I had a different superpower each week—flying, invisibility, high-tech battle suits. She’s the reason I wanted to apply for the Guard. I thought it was as close as I could get to being a real-life superhero. Not just the physical stuff, but also the sense of … honor, I guess.” He shrugged, as if unsure why he’d admitted all of that.
“That makes sense,” Beatrice said quietly. Even if she hadn’t seen all the comic-book movies, she knew that superheroes operated according to a code of morality that felt almost archaic in the modern world. They protected the weak, served something much greater than themselves. No wonder Connor had felt called to the Revere Guard.
“Your mom sounds really special,” she went on.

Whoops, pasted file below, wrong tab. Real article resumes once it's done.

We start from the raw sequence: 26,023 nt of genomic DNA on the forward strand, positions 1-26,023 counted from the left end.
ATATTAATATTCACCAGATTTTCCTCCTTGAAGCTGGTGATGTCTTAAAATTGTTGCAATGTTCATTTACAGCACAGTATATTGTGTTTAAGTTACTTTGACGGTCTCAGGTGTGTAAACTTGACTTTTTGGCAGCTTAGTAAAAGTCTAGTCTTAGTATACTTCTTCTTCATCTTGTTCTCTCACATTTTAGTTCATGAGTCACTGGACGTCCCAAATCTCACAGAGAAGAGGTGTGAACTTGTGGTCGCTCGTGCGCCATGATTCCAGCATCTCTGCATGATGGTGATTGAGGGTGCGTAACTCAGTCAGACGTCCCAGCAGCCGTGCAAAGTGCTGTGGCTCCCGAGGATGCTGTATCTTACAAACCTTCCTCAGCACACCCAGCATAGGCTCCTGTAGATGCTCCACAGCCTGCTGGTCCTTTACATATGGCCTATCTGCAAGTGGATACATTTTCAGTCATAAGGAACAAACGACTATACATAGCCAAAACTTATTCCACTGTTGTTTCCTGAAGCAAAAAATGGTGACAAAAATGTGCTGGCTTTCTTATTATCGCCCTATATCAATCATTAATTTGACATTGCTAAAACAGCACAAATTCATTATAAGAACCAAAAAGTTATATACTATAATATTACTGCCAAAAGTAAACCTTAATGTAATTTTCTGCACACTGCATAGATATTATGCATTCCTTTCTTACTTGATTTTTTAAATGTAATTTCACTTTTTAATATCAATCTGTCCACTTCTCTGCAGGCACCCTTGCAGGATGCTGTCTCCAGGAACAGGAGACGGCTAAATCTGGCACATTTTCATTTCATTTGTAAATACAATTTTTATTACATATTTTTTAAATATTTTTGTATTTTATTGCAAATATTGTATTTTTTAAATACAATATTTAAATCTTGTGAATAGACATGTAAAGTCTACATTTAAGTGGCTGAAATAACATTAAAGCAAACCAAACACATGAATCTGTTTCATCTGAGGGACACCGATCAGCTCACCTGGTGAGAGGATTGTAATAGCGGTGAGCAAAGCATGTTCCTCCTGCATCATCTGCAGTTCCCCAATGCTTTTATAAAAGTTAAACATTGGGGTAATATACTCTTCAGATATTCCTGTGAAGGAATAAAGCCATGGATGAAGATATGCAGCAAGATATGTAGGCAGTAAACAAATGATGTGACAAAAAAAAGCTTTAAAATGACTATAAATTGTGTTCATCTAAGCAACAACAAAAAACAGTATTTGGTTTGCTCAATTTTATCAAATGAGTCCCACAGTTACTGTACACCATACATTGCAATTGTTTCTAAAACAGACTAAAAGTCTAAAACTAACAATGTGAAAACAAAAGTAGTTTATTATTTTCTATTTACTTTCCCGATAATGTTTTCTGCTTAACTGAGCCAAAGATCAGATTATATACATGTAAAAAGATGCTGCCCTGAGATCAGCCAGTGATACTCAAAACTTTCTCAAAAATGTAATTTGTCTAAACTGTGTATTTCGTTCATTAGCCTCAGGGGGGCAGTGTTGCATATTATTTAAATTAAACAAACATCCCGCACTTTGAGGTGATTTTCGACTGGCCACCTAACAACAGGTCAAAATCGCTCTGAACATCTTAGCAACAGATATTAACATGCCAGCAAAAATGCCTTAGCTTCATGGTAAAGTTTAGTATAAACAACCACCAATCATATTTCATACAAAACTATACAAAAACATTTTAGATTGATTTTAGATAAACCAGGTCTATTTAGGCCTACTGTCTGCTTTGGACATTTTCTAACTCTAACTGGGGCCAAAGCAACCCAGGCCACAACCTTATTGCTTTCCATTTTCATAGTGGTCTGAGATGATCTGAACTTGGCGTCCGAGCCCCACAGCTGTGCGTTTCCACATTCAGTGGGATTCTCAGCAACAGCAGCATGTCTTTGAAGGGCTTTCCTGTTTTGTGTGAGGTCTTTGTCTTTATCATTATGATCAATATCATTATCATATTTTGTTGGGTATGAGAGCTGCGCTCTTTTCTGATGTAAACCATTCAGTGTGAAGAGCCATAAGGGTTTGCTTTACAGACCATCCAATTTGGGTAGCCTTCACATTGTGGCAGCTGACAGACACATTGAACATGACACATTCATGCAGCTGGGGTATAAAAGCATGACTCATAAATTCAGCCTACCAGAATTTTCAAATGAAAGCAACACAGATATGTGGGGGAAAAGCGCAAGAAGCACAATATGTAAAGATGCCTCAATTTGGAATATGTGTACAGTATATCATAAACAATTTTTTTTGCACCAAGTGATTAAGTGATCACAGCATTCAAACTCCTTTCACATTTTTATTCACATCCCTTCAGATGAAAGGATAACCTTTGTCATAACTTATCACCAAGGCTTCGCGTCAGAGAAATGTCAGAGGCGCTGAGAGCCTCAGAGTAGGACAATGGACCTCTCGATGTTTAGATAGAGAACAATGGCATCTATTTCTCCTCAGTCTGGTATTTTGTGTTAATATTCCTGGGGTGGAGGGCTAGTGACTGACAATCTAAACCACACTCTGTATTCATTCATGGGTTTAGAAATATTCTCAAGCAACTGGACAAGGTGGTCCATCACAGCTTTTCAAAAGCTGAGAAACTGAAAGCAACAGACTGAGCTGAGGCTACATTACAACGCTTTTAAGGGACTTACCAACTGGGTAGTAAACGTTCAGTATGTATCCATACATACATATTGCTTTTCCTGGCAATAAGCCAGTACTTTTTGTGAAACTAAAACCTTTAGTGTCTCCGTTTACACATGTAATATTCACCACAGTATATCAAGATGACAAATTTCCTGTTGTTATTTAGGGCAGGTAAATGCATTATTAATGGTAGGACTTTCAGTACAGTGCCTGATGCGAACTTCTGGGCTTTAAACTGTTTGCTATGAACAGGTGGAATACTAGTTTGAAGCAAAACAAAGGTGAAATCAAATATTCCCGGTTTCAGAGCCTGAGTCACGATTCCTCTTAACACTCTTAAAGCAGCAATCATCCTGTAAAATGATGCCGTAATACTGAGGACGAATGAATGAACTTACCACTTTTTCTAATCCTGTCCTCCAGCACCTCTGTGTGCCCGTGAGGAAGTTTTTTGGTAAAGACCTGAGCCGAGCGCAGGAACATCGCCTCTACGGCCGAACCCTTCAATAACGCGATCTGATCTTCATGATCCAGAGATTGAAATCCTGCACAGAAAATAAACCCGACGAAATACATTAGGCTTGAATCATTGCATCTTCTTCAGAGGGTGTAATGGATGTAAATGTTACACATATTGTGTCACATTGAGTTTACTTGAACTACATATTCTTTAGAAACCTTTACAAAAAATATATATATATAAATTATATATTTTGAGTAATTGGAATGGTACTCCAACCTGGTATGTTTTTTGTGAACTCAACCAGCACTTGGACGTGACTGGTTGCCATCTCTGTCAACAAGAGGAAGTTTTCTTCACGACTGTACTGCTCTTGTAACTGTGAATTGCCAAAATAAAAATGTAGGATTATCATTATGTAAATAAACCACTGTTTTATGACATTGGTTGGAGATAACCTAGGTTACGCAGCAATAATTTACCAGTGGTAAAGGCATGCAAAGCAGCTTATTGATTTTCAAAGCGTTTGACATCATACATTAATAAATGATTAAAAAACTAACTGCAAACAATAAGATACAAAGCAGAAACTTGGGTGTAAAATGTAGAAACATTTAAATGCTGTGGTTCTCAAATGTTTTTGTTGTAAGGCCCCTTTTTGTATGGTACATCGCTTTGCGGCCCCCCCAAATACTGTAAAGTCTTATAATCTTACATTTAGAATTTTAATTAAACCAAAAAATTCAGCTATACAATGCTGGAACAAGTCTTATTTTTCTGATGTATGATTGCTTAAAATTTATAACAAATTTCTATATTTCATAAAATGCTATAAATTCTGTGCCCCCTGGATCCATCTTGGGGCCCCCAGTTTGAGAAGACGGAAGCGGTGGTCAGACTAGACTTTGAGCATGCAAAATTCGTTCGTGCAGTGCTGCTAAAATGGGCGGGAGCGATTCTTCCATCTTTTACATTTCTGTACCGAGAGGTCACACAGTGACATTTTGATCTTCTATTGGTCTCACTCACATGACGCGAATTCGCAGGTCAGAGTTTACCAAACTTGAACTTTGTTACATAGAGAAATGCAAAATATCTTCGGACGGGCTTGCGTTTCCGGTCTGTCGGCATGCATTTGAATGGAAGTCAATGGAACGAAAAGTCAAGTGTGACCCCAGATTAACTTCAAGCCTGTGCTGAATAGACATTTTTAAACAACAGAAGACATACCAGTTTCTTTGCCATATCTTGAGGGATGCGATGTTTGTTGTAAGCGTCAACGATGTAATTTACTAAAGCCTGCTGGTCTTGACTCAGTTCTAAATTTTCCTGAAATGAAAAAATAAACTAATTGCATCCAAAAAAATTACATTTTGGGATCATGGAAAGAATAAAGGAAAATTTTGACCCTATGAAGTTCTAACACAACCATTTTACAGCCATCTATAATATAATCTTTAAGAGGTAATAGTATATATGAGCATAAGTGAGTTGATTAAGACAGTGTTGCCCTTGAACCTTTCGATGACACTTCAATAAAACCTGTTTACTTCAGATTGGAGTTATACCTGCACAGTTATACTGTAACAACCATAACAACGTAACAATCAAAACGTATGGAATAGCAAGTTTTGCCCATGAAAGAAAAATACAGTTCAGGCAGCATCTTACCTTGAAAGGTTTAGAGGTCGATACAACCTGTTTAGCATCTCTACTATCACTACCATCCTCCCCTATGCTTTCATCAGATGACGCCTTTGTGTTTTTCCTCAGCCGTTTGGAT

Connor nodded. “She would like you.” It was a casual enough statement, but there was something else folded into it: a promise, or at least a possibility.
Things between them shifted after that—slowly, but they shifted all the same. Connor began sitting next to Beatrice during her lectures, instead of in the row behind her, then debated the course material with her on the walk back to her dorm. They traded books. He had a wicked sense of humor, and did impressions of her professors or classmates that made her laugh so hard she cried. Sometimes, in unguarded moments—when they were running along the Charles River and he challenged her to a race, or when Beatrice insisted that they go to the frozen-yogurt shop and he dared her to try every flavor—he seemed almost